Like most Mama’s I adore my kids and cherish so many of the things they do – and want to scream about some of the others! Every once in a while though, they say something so touching or so funny, that I just have to tell someone.
The other day Charlotte (who is eight) and I, were making crepes for breakfast. We were using the recipe in The Joy of Cooking, a copy my oldest brother gave me when I was in college. Out of the blue she says to me,
“Mom, when you die, will I get your cookbook collection?”
It didn’t bother a bit that my daughter is already thinking about my death. On the other hand it made my heart burst with pride that she understands how important my cookbook collection is to me, and really, what it means for our whole family.
When I first sat down to write this post I thought that was it. Just what I said above, nothing more.
But as I typed the last bit, it occurred to me just what the collection does mean to our family. And of course, it’s not really about the books themselves. But they do represent how important food is to me, and to us. Naturally, Rob shares my passion for food. It’s the kind of passion that goes hand-in-hand with winemaking.
Before we got married, his love of food was more about the restaurant kind, and less about the bonding over the dinner table kind. Don’t get me wrong, he came from a large family that filled a big oak dining table every night. Unfortunately, like most in those days, their usual dinner fare included over-cooked vegetables and bland, cheap cuts of meat. It wasn’t until we got married that Rob discovered he actually liked vegetables – when they were steamed, grilled or roasted, instead of boiled to a pulp.
Anyway, over the last 25 years I have amassed this huge collection of cookbooks (and some food magazines I can’t let go of either, even if I can find the recipes on line. Several dishes that are fundamental to my traditional Thanksgiving menu come from a dog-eared copy of Food & Wine, December 1990, the cover price was $2.50 then.) I spend countless hours with these books, whether I’m getting a quick idea for dinner tonight, planning a party menu, or searching for dishes that will pair well with our wines.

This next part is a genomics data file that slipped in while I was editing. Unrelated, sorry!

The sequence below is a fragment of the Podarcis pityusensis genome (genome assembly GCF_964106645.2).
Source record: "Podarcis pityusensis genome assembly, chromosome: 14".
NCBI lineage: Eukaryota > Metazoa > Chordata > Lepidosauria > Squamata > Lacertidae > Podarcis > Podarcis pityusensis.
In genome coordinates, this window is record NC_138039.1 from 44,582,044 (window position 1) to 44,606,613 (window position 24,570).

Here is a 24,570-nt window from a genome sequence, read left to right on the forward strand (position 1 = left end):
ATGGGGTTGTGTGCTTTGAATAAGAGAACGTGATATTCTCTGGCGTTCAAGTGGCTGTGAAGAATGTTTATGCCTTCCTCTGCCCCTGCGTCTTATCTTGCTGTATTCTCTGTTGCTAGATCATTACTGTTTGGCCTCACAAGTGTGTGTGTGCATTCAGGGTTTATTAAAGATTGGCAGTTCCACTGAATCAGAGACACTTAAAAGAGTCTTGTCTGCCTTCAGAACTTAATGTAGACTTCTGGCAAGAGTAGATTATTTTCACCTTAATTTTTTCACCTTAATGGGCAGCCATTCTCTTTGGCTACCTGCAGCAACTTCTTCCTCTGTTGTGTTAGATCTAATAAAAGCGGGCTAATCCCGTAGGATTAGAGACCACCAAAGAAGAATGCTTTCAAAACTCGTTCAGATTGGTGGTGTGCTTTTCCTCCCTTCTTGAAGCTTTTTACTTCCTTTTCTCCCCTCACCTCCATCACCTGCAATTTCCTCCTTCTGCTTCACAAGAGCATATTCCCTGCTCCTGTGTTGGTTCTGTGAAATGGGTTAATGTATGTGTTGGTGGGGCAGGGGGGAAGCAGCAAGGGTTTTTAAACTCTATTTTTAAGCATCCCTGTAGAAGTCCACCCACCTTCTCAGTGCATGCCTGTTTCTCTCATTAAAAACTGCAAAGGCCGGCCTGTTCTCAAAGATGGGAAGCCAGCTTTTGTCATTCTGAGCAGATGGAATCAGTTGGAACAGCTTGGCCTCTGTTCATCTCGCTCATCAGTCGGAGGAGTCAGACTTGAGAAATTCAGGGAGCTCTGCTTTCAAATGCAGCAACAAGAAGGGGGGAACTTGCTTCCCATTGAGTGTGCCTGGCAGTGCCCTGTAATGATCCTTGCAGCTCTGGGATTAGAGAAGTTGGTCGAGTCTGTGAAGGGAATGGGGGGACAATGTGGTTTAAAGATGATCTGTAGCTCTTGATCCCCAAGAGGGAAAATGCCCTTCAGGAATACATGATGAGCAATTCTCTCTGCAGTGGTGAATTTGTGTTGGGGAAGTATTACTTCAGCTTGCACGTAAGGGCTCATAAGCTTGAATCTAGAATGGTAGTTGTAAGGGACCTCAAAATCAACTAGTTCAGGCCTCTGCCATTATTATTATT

I have espoused the importance of the family dinner since even before our first child was born. Did you know that the single most consistent factor in academic success is whether or not children eat dinner with their family regularly? Somewhat surprising, but really quite obvious when you think about it. And, for most of us, relatively easy to accomplish.
The first time I realized how much this fundamental ingredient of our life has impacted my kids was a couple of years ago when I was (in an effort to loose weight and find more energy) doing quite a bit of cleansing. The system I used had me drinking shakes for two meals a day, and some days not eating solid food at all. One evening my then 10 year old son wailed in – seemingly random – desperation “Ever since you started the Cleanse, you never eat with us anymore!!”
It was taken aback by his outburst at the time, but truly, I was gratified to know they noticed.